SACRAMENTO — Legal immigrants who are not American citizens would be able to serve on juries in California under a bill that lawmakers sent to Gov. Jerry Brown on Thursday.
The measure joins a proposal already on the governor's desk that would also allow legal permanent residents to serve as poll workers in California elections.
The bills are among a handful that would expand immigrant rights in California and have sparked rancorous debate in the Legislature.
Immigrants "are part of the fabric of our community," Assemblyman Bob Wieckowski (D-Fremont) said during the floor debate Thursday. "They benefit from the protections of our laws, so it is fair and just that they be asked to share in the obligation to do jury duty."
Republicans opposed the measure, which passed the Assembly with a bare majority. The Senate approved the bill Monday.
"I do think there is something called the jury of your peers," countered Assemblyman Rocky Chavez (R-Oceanside). "Peers are people who understand the nuances of America."
He noted that some immigrants come from countries where suspects are guilty until proven innocent and where people are taught to obey authority, not question it.
The bill, AB 1401, was authored by the Assembly Judiciary Committee, which seeks a way to expand the pool of eligible jurors in California.
Assembly Speaker John A. Pérez (D-Los Angeles), who has said that non-citizens facing trial deserve a jury of their peers, supported the measure. He characterized it as the latest reform to a system that once barred non-whites and women from jury service.
"Really, it's about making sure that we uphold the standards of our justice system and make sure everybody is afforded a jury of their peers," Pérez said at a legislative hearing.
The other measure would reduce the time and expense that elections officials need to recruit poll workers and provide more bilingual services, according to Assemblyman Rob Bonta (D-Alameda), its author.
There are 3 million Californians who are eligible to vote but who are not proficient in English, Bonta said.
"We have a shortage of multilingual poll workers in California," he said. "There must be language access for voters at the polls, and that's what this bill provides."
Republicans said the bill could affect the integrity of the election process.
"Allowing people who are not actually eligible to vote to work in the polling places, I believe, would be a grave mistake," said Assemblyman Tom Donnelly (R-Twin Peaks). "The net effect is going to be to undermine the confidence that the citizens of California have in their election process."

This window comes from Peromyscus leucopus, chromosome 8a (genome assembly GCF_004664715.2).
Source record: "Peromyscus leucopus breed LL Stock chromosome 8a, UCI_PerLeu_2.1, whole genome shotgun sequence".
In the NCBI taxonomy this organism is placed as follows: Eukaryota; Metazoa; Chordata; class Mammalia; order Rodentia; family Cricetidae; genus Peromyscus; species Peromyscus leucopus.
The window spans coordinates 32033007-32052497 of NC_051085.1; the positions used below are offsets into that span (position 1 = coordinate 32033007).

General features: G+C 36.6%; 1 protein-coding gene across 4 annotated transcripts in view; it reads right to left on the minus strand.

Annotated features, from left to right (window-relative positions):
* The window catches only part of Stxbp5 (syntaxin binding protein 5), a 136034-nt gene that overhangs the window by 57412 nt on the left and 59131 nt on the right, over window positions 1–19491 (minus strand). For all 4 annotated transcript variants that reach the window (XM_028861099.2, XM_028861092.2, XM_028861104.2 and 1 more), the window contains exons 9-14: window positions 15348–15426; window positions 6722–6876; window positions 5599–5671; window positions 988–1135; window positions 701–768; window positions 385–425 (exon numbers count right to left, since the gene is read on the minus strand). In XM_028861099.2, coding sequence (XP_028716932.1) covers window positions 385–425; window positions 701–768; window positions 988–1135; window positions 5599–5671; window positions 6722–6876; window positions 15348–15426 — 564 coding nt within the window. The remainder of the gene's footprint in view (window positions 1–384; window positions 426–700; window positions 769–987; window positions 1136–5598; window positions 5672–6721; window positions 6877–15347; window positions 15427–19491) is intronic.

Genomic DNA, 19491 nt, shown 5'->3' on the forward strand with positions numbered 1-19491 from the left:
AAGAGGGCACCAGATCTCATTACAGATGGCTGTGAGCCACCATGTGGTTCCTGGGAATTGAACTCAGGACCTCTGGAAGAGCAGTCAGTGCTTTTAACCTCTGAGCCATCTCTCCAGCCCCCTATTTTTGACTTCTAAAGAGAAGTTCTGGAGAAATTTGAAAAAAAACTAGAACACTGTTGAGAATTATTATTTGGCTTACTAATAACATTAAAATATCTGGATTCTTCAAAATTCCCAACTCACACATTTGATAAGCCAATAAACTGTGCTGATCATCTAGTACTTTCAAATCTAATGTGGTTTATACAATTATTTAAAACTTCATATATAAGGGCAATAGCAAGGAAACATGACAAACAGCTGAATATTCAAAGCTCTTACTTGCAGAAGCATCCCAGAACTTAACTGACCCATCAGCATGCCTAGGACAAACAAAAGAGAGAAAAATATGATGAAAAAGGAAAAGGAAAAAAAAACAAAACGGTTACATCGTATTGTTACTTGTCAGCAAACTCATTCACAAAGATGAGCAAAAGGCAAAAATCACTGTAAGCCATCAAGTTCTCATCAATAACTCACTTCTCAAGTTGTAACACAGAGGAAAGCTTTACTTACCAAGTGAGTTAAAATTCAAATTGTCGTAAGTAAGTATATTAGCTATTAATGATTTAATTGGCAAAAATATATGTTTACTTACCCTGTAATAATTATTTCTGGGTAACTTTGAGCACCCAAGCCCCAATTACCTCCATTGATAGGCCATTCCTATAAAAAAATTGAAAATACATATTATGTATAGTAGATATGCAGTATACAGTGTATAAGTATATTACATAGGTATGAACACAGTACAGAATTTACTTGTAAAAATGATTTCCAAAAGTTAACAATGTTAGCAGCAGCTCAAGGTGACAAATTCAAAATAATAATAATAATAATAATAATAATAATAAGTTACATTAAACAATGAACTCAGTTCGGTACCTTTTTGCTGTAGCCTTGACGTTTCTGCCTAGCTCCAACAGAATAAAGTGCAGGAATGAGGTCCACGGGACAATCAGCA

Added Assemblywoman Diane Harkey (R-Dana Point): "Something doesn't smell right to me."
Assemblyman Luis Alejo (D-Watsonville) called such comments offensive. If non-citizens can serve in the military and die for this country, they ought to be able to work at the polls, he said.
The measure would allow up to five non-citizen workers at each polling place. It would continue the requirement that poll inspectors, who supervise and protect elections, be citizens.
The National Assn. of Latino Elected and Appointed Officials Educational Fund and the Asian Pacific American Legal Center proposed AB 817.
"Limited English speaking voters struggle to cast their ballots when bilingual poll workers are unavailable to assist them," said Eugene Lee, voting rights project director at the legal center.
Lawmakers also sent Brown a bill Thursday that would bar law enforcement agencies from requiring a person to show proof of legal residency to obtain a crime report. Assemblywoman Susan Talamantes Eggman (D-Stockton) authored the measure, AB 1195.
Other bills that went to Brown would:
— Allow counties to increase vehicle registration fees from $1 to $2 to fund anti-theft programs (AB 767 by Assemblyman Marc Levine, a Democrat from San Rafael).
— Increase the penalty for those convicted of making false 911 calls, a prank called "swatting" because it aims to draw out heavily armed SWAT teams, often to the homes of celebrities (SB 333 by Sen. Ted Lieu, a Democrat from Torrance and a swatting victim). Those convicted would be responsible for the full cost of the police response, which could be $10,000 or more.
— Prohibit the sale of animals at swap meets and flea markets unless the city or county adopts minimum animal care and treatment standards to prevent inhumane treatment and consumer fraud (AB 339 by Assemblyman Roger Dickinson, a Democrat from Sacramento).Copyright © 2014, Los Angeles Times